On May 7, Treasury, in coordination with the White House American Rescue Plan Implementation Team and HUD, released the allocation of the additional $21.6 billion under the American Rescue Plan for Emergency Rental Assistance (ERA 2). In concert with the additional funds, new guidance pertaining to the Emergency Rental Assistance Programs (ERA 1 and ERA 2) was also released.
Per the new guidance, “The Biden-Harris Administration is implementing additional, stronger guidance to spur more funds getting to those renters most desperately in need of assistance to avoid evictions and secure housing stability."
The new guidance breaks down several barriers raised by the industry—including those related to documentation, the scope of qualified expenses and federally assisted household eligibility. In line with recent NMHC advocacy efforts, the new guidance specifies that eligible, federally assisted households should not be denied ERA 2 assistance. It also dictates that grantees should “avoid establishing documentation requirements that are likely to be barriers to participation for eligible households.”
The Administration has also acknowledged “that there may be increased need over the coming months for more hard-pressed renters to find new housing,” a recognition that alternative housing options will be an important consideration for some individuals. To that end, Treasury has widened the scope of qualified expenses to include “moving expense, security deposits, future rent, utilities and the cost of a transitional stay in a hotel or motel when a family has been displaced.”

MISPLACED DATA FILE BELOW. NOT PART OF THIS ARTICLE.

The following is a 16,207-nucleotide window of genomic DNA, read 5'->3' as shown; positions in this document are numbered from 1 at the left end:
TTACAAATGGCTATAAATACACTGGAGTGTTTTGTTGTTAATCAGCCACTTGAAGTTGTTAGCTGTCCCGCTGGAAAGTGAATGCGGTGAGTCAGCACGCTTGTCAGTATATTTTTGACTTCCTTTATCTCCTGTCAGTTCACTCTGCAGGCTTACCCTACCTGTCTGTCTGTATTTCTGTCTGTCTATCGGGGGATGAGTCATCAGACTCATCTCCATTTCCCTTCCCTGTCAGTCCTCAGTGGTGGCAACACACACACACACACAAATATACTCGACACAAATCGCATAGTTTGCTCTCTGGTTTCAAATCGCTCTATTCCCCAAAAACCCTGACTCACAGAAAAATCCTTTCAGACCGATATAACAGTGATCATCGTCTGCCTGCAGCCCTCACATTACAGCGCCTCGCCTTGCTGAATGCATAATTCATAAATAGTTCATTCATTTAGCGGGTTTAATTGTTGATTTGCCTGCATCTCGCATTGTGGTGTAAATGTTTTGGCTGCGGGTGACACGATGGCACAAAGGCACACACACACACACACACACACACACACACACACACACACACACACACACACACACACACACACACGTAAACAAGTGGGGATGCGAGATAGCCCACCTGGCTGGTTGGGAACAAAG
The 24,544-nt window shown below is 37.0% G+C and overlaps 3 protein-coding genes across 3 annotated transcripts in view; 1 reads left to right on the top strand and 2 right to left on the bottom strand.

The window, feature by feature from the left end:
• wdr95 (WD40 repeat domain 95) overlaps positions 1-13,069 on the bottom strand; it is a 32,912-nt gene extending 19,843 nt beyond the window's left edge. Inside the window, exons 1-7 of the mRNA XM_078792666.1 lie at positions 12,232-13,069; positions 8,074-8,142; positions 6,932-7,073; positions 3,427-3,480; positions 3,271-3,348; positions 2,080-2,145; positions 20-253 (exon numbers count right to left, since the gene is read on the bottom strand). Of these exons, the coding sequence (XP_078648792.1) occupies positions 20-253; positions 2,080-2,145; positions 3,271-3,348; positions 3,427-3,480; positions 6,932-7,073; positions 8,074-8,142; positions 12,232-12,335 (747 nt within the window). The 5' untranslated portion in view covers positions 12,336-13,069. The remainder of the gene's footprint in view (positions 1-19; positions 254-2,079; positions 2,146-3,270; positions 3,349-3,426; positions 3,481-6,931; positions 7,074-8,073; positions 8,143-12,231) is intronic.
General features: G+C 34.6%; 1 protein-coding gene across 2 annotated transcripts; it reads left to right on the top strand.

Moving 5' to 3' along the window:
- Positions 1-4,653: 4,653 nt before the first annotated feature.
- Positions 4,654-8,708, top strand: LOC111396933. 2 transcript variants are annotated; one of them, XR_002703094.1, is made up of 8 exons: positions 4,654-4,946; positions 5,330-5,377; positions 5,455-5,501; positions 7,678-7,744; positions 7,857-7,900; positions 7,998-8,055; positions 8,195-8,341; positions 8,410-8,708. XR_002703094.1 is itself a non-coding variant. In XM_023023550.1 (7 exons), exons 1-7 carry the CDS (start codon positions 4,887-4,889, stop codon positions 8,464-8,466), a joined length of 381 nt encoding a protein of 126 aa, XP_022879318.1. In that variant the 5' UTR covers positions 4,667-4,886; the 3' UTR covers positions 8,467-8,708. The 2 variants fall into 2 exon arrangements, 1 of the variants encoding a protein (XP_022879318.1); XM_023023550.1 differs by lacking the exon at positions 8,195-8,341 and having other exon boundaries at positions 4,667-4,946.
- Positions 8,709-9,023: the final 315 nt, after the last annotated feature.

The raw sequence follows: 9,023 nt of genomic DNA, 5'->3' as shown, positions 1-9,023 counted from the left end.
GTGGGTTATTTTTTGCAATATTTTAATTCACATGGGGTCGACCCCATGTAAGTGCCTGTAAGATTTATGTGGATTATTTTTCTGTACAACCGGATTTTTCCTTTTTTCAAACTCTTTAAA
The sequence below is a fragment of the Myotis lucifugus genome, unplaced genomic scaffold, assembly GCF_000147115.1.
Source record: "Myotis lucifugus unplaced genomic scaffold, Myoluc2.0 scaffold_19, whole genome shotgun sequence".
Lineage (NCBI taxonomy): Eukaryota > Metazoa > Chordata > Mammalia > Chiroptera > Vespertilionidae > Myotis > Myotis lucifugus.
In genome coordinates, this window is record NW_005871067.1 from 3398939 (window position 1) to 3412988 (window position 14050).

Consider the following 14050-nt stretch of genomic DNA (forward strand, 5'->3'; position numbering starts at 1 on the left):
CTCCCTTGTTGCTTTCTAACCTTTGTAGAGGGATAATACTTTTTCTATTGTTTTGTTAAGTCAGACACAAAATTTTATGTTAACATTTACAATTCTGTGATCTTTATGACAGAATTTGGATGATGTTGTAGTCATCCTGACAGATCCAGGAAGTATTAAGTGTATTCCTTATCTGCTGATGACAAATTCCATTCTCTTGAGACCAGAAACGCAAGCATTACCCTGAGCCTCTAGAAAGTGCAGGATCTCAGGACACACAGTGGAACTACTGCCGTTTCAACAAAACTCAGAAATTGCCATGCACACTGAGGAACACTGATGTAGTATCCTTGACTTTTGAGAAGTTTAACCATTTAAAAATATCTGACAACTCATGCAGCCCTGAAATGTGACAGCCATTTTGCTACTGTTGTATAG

Treasury has also announced they will be establishing an online hub of local emergency rental assistance program links to make it easier for renters and landlords to find programs in their area—something that NMHC has continued to push for.
Although NMHC is pleased that the Administration is taking steps to more efficiently disburse these critical funds, the new guidance also included provisions that could be potentially challenging for the industry.
Unfortunately, the Administration did not address solutions to overcome the barriers created when residents are non-responsive. And, unlike the first round of funding, the new guidance states that ERA 2 funding must be made available to renters “first and immediately.” Implications for this new requirement are still unclear. However, many are interpreting this to mean that renters may now receive funding directly—rather than the current practice of housing providers receiving it on their behalf. In addition, the Administration has “strongly encouraged” grantees to “require that landlords not evict tenants for non-payment of rent for 30 to 90 days longer than the period covered by the emergency rental assistance.”
NMHC will continue to work with the Biden Administration to ensure the efficient disbursement of rental assistance funds.
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